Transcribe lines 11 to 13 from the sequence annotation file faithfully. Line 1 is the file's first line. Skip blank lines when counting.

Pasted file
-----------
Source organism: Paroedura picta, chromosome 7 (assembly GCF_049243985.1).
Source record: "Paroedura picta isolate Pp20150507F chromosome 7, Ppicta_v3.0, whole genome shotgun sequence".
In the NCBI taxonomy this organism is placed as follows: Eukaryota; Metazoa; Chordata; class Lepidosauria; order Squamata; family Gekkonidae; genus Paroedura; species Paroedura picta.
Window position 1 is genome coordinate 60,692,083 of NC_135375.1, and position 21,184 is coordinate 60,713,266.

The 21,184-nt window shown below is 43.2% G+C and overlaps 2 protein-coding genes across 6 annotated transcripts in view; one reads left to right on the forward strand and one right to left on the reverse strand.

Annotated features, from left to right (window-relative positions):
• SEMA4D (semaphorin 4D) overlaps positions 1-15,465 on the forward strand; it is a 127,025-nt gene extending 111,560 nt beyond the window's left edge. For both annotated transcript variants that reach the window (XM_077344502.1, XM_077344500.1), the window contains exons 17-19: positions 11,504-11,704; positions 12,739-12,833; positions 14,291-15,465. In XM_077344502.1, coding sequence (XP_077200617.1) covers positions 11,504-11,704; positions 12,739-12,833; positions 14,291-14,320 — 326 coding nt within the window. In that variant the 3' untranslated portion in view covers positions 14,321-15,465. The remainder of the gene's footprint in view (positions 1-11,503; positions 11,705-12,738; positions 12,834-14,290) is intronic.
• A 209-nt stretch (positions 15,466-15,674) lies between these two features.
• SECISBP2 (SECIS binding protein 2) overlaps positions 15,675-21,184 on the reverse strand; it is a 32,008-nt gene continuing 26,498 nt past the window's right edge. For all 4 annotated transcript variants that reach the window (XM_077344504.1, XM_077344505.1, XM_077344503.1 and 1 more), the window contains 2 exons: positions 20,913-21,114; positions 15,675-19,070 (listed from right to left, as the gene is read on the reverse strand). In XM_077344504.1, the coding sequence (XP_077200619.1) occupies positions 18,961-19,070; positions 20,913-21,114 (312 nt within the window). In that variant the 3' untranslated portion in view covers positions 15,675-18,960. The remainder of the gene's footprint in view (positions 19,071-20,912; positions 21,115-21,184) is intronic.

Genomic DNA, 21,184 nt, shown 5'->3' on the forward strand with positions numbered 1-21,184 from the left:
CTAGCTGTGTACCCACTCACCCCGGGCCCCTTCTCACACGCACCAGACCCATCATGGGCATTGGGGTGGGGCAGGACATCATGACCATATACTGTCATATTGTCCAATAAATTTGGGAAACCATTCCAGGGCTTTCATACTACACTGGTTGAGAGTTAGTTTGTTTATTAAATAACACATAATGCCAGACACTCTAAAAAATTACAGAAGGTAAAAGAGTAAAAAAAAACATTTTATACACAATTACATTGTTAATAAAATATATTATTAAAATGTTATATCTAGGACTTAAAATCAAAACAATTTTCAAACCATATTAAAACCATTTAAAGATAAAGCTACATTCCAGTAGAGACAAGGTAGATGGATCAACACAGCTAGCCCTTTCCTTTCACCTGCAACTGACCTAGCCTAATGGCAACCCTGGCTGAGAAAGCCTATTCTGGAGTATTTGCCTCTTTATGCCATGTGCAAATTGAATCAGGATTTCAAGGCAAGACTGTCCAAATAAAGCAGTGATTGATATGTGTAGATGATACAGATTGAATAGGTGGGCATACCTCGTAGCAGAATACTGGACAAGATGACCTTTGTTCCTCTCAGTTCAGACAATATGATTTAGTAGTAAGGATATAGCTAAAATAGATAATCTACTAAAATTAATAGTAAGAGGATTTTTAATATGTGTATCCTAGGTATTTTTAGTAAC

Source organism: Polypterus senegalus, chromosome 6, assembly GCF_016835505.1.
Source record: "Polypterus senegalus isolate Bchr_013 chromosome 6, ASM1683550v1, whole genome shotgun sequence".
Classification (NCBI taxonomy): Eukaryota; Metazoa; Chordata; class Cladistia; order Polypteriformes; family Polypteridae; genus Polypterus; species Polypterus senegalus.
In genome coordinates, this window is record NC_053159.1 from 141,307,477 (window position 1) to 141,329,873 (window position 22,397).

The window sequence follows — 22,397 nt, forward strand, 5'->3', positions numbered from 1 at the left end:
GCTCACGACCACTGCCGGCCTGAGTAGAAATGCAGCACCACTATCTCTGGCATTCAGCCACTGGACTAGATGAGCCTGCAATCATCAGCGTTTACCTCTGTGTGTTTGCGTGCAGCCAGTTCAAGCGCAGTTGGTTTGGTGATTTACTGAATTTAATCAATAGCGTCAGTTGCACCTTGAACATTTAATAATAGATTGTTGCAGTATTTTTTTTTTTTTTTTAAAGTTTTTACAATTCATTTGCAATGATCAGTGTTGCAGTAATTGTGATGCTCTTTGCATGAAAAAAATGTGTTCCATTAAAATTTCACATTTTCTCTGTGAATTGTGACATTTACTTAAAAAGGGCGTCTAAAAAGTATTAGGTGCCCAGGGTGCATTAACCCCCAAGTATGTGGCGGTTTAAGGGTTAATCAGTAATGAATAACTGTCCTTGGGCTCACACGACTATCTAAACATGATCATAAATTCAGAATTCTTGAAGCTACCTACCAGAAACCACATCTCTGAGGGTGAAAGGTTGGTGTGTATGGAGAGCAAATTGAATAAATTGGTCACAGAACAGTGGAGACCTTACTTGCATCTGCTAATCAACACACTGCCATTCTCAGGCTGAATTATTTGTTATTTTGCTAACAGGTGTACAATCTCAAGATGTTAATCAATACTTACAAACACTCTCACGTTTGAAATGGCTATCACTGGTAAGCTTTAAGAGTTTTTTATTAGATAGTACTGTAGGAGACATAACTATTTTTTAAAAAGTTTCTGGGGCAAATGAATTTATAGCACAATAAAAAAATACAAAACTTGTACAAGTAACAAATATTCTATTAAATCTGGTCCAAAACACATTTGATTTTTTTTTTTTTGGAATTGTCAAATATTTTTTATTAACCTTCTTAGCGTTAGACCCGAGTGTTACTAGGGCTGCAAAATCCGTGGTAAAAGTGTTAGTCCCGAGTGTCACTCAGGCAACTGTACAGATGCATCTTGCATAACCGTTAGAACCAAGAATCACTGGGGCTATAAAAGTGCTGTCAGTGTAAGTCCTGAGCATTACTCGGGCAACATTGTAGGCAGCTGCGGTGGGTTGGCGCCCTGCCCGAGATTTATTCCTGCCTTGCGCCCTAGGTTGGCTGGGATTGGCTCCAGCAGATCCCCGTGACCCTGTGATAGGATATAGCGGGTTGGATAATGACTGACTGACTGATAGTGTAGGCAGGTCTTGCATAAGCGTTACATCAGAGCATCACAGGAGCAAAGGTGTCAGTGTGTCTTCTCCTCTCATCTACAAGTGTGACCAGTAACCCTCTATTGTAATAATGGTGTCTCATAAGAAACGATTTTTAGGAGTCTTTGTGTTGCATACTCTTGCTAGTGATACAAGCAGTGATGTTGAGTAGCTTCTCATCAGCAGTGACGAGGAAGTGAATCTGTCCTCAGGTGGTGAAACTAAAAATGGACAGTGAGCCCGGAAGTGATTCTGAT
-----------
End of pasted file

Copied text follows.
CTAGCTGTGTACCCACTCACCCCGGGCCCCTTCTCACACGCACCAGACCCATCATGGGCATTGGGGTGGGGCAGGACATCATGACCATATACTGTCATATTGTCCAATAAATTTGGGAAACCATTCCAGGGCTTTCATACTACACTGGTTGAGAGTTAGTTTGTTTATTAAATAACACATAATGCCAGACACTCTAAAAAATTACAGAAGGTAAAAGAGTAAAAAAAAACATTTTATACACAATTACATTGTTAATAAAATATATTATTAAAATGTTATATCTAGGACTTAAAATCAAAACAATTTTCAAACCATATTAAAACCATTTAAAGATAAAGCTACATTCCAGTAGAGACAAGGTAGATGGATCAACACAGCTAGCCCTTTCCTTTCACCTGCAACTGACCTAGCCTAATGGCAACCCTGGCTGAGAAAGCCTATTCTGGAGTATTTGCCTCTTTATGCCATGTGCAAATTGAATCAGGATTTCAAGGCAAGACTGTCCAAATAAAGCAGTGATTGATATGTGTAGATGATACAGATTGAATAGGTGGGCATACCTCGTAGCAGAATACTGGACAAGATGACCTTTGTTCCTCTCAGTTCAGACAATATGATTTAGTAGTAAGGATATAGCTAAAATAGATAATCTACTAAAATTAATAGTAAGAGGATTTTTAATATGTGTATCCTAGGTATTTTTAGTAAC

Source organism: Polypterus senegalus, chromosome 6, assembly GCF_016835505.1.
Source record: "Polypterus senegalus isolate Bchr_013 chromosome 6, ASM1683550v1, whole genome shotgun sequence".